By Helen Peatfield of ERP Focus
Getting the most out of your ERP software doesn’t stop after installation and training. When the big decision was made to go ahead and purchase a new solution, you set out specific objectives with measurable KPIs that tied in with ROI expectations. Evaluating the success of your investment is an ongoing endeavour that requires the right resources.
Who needs to be your ERP evaluation team?
It is unlikely that you will have invested in a software solution of this magnitude unless your business is at least a mid-sized enterprise, so you will need more than one person to evaluate the performance of your ERP system. Just as you built a team to evaluate which ERP is right for your business, and set up a roll-out team, you also need to appoint a group of skilled and experienced colleagues to monitor your ERP performance as time goes on.
In this article, we will outline the essential team members you need, the skills for each member and their responsibilities.
The Executive Sponsor
A senior manager with the relevant authority needs to be on hand to assist the team. Should the ERP evaluation team meet obstacles that require budgetary sign-off or high-level management support, they need to know who to escalate to.
Experience & Knowledge: The executive sponsor should be a senior manager with a good grasp of technology and change management, for example a CTO, CIO or VP of Engineering.
Skills: any such senior manager or executive should have the relevant skills so hopefully it goes without saying that these skill apply; leadership abilities, strong decision-making acumen and analytical diligence.
The Project Leader
You need one individual to spearhead the evaluation process, act as the go-to for all other team members and steer the team in the right direction. It is not the leader’s job to make all final decisions but rather to collate the evidence, listen to other team members and colleagues and work with the team to resolve issues and queries.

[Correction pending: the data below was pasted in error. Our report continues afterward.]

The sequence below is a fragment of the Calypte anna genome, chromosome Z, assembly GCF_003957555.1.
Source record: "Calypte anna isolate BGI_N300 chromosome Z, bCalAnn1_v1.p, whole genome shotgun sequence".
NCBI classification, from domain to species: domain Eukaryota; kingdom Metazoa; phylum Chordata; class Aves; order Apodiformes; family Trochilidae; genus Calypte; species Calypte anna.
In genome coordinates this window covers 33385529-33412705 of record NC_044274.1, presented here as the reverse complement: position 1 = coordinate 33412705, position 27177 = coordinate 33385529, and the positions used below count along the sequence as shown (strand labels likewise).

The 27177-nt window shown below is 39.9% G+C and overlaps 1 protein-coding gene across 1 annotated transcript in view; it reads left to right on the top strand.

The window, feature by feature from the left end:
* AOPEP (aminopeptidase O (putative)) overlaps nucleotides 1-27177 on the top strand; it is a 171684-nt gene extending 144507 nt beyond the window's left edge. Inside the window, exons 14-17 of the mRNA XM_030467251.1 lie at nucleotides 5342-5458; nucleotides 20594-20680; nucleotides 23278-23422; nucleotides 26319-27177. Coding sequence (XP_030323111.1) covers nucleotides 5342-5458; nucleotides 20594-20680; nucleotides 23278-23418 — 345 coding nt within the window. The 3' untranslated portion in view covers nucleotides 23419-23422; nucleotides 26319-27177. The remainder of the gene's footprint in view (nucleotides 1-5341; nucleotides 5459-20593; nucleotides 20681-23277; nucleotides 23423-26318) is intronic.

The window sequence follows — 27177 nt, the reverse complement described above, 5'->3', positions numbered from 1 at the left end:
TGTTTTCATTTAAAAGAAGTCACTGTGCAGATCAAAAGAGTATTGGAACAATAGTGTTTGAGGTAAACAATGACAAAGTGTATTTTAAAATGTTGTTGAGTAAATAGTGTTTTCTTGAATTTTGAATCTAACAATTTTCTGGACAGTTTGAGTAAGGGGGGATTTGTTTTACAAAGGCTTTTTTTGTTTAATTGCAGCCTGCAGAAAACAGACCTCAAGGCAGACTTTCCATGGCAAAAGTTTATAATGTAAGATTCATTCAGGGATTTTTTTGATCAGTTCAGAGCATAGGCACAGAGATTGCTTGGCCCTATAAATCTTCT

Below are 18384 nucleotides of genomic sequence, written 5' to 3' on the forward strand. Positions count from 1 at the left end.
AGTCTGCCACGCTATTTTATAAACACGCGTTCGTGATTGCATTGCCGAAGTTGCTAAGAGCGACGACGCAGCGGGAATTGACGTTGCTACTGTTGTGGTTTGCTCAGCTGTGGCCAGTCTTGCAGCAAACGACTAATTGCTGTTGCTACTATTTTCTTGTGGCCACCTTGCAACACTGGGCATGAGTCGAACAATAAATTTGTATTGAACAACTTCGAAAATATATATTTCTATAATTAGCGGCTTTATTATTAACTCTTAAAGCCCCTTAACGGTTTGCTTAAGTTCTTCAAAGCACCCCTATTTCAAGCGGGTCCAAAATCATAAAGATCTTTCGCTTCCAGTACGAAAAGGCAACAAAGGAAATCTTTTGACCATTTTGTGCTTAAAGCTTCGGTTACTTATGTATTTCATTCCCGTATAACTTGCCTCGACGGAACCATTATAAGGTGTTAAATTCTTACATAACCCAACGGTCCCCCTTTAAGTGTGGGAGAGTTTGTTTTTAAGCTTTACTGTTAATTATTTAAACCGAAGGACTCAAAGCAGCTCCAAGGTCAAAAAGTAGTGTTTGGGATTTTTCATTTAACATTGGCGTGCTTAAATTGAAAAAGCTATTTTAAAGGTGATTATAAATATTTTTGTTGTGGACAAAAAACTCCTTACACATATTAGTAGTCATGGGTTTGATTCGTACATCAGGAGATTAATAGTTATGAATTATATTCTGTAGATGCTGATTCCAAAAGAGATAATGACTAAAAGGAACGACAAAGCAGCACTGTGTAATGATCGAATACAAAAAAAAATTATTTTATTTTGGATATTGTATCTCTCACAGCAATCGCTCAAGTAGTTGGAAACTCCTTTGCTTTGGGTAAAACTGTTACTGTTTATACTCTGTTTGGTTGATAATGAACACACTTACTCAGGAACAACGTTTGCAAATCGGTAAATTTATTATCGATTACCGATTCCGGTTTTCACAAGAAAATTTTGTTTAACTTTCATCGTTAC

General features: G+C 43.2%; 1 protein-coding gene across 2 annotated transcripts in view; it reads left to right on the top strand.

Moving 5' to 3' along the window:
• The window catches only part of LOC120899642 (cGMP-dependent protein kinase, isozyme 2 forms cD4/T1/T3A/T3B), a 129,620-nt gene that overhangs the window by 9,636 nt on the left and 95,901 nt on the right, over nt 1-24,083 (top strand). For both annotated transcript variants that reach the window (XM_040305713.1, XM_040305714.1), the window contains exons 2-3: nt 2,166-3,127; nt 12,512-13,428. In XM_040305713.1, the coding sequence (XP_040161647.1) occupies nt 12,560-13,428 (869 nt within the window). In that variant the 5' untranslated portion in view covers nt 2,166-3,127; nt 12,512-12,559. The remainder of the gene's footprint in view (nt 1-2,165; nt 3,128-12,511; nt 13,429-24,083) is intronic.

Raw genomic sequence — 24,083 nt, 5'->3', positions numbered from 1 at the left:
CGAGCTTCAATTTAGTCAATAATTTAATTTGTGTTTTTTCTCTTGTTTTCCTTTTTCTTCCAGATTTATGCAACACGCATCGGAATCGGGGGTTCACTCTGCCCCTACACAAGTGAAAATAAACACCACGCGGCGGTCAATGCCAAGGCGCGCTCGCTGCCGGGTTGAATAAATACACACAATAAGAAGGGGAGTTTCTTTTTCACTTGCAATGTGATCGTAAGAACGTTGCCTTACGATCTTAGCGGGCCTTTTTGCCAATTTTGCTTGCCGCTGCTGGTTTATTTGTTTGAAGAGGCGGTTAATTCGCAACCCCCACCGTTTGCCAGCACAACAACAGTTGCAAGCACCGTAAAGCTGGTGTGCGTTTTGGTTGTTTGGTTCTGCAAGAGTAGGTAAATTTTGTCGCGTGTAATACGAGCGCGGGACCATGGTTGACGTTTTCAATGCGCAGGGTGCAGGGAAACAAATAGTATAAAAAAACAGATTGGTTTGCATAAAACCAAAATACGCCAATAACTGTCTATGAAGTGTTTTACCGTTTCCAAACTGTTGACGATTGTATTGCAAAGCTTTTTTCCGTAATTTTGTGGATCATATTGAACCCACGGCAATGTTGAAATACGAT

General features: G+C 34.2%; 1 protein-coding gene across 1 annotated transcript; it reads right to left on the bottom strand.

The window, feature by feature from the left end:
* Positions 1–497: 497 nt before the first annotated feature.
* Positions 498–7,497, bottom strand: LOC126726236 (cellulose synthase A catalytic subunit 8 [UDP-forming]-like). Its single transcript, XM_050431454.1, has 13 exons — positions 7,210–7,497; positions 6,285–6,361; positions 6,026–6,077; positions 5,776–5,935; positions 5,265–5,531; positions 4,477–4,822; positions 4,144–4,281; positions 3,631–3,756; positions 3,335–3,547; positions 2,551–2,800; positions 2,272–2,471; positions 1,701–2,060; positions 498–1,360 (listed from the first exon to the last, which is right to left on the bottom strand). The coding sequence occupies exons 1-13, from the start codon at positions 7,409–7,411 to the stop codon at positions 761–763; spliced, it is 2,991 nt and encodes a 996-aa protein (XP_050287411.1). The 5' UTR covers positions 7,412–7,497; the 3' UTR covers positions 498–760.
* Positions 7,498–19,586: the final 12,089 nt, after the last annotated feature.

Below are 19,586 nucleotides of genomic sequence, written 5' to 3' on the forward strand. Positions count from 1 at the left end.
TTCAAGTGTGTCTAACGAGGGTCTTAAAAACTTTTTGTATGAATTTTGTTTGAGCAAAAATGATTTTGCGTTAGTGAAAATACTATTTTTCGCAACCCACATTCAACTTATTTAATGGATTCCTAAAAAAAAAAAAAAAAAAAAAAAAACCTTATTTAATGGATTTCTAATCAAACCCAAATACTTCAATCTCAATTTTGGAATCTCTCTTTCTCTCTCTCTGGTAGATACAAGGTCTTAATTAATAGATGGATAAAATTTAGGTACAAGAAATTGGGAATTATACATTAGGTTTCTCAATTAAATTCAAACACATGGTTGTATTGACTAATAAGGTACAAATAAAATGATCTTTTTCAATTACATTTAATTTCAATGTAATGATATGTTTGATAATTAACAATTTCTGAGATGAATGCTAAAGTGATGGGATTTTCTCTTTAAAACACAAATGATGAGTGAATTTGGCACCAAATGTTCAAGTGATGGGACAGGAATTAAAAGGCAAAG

Responsibilities: They will drive the process, organise communications and manage evaluation timelines and reporting.
Experience & Knowledge: The project leader needs to have a thorough understanding of your organisation’s mission, targets and the ERP KPIs.
Skills: Project management and high-level organisational abilities, analytical prowess, excellent communication skills and problem-solving abilities.
The IT Manager
Whether you outsource your IT management or have an internal department, your IT Manager knows better than anyone how your ERP integrations work and the status of your infrastructure. They are also a great window to the users as they will be monitoring helpdesk requests, problems and incidents.
Experience and knowledge: If your most senior IT manager does not have the scope to take on this responsibility, they should delegate to a senior team member who has an equal understanding of the ERP implementation, integrations and helpdesk analytics.
Skills: Excellent engineering and problem-solving abilities, project management skills (e.g. ITIL experience) and an ability to communicate complex technical subjects to non-tech colleagues.
Some evaluation team members might be the same individuals that were involved at planning stage so be mindful of any conflicts of interest that might cloud a decision maker’s judgement. You can offset this risk by including members that were not involved in the purchasing decision itself. This is where including a department head from each area of the business touched by the new ERP system is especially crucial.
As with your ‘IT manager’ team member, it doesn’t have to fall to the most senior members of each department but should at least be a team leader with a deep understanding of departmental processes, challenges and needs.
Experience and knowledge: Each department representative should carry some authority within their department, be an excellent listener and have lived through the transition. They must be able to recognise challenges and improvements through careful reporting.
Skills: Although these team members need not be technical, they will need to be able to grasp the basics. The primary skills required will be good listening and communication skills and an ability to monitor data trends and reporting.
Having a solid team in place that represents each area of the business lead by one highly-organised project leader is imperative for ERP evaluation success.
Helen Peatfield is a writer, editor and marketing consultant with a wealth of experience in ad tech, supply chain management and SaaS. When she is not typing away at her desk, she can be found scuba diving or wakeboarding in the sunny Gulf of Thailand.